List of universities and colleges that offer ED1 programs:
- University of Pennsylvania
Remember that this is not a complete list of colleges and universities. Many of them offer a various mix of ED 1, ED 2, and EA.
Once you do receive your reply to your early decision college, you will either be deferred, rejected, or accepted. If you’ve taken to any ED 1 or ED 2 college, you must attend that college.
However, if you get rejected, you’re free to submit other applications to different colleges. However, keep in mind that the deadline for ED 1 has already passed at that point. But on the other hand, you’ll still have the opportunity to apply through ED 2 or regular decision programs.
What’s the Difference Between ED 1 vs. ED 2?
As fundamental concepts, early decisions 1 and 2 are incredibly similar programs. They both provide you with an early portal to admissions, but you have to decide on one particular university or college when you do so. You will also receive early news of your application status, much earlier than you would receive in regular decisions.
They are both binding programs; you will have to attend that college if you get accepted. You will typically have to sign some paperwork that will bind you. This is a huge commitment, and not one average student is willing to take it.
The benefit here is that some programs allow you to apply to both ED 1 and ED 2, but obviously to different schools. Moreover, most ED programs will still allow you to submit applications through EA programs. However, if you get accepted into your ED college, you’ll most likely have to withdraw from other applications.
The significant difference between early decisions 1 and 2 is the timeline. For ED 1, you will be obliged to submit your application earlier, and you will also receive the result of your application earlier. Remember that you will have to apply with your junior year transcript for ED 1, while you can use it with your senior fall semester transcript for ED 2.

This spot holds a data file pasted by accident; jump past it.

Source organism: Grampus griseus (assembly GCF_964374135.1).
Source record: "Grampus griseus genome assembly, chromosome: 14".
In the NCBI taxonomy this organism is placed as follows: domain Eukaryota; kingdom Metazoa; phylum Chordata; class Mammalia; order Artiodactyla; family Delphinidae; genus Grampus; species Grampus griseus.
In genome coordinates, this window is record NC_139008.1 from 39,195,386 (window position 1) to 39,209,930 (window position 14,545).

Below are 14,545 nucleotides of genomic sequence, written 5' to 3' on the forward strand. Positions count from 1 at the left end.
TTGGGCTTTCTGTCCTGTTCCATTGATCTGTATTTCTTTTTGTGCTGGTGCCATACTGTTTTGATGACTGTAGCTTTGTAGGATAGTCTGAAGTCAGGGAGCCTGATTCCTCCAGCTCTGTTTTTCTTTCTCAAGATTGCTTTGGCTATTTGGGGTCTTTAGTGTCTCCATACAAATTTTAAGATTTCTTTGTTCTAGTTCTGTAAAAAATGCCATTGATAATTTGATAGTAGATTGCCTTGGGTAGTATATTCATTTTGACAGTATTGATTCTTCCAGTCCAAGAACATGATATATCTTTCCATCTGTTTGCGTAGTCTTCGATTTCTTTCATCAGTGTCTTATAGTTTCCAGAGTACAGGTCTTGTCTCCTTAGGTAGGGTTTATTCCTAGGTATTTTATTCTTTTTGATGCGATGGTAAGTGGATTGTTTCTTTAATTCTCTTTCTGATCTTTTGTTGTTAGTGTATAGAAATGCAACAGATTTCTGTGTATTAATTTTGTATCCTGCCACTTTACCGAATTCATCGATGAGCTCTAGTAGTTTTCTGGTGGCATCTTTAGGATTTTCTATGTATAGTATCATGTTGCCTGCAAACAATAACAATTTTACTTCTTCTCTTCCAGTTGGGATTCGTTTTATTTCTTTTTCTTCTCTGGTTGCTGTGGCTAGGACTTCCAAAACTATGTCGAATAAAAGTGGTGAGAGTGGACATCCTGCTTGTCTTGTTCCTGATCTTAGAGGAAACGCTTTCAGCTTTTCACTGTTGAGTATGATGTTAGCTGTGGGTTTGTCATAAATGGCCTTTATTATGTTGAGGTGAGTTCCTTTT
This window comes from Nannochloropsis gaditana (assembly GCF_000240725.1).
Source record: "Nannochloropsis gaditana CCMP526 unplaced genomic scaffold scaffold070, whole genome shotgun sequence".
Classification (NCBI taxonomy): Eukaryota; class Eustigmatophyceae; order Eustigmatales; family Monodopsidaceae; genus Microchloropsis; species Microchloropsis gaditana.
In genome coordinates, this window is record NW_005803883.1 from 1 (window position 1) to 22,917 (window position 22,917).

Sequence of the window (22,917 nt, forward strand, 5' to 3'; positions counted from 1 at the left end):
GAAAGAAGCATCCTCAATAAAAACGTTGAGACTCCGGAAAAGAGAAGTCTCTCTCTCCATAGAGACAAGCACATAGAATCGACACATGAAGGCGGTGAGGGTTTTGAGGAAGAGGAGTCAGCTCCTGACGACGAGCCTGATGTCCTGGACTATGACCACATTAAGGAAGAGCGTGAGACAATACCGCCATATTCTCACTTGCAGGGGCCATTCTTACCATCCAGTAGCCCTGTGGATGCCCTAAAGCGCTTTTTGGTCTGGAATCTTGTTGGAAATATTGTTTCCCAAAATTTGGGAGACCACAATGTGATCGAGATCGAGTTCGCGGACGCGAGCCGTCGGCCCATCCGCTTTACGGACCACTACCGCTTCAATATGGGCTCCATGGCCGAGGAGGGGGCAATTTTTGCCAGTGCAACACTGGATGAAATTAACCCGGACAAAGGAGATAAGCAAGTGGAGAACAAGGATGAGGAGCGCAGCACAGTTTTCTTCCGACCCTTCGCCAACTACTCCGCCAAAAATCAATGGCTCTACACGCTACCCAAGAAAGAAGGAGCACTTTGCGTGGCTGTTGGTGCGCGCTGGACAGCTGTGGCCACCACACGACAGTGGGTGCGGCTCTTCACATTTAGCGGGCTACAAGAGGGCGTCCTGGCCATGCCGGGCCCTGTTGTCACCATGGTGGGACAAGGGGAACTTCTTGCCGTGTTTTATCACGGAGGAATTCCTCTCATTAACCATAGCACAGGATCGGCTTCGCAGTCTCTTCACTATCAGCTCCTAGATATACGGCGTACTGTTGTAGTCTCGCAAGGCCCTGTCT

If the college defers you for whatever reason, your obligation is immediately released. You won’t commit anymore, and you’re free to apply through other programs to various colleges.
The deadline for ED 1 is often around the middle of November, somewhere between the 1st and 15th, depending on the college. Youll get a notified status the month after that. The deadline for early decision 2 is more often than not in January. Hence, you’ll receive the results in February.
Learn everything you need to know about the difference between ED 1 and ED 2 here.
Is Early Decision Really Worth It?
One of the significant advantages of ED, whether it’s ED 1 or ED 2, is that they have higher acceptance rates overall. That turns out to be very accurate. You’ll have a higher chance of applying through ED 1 but still, have high options through ED 2.
The reason is not that colleges are more lenient towards applicants. It turns out that the pool of applicants that go through ED are usually high-achievers and ones confident about their academic life. That includes extracurriculars, high GPAs, and a finalized decision about their major.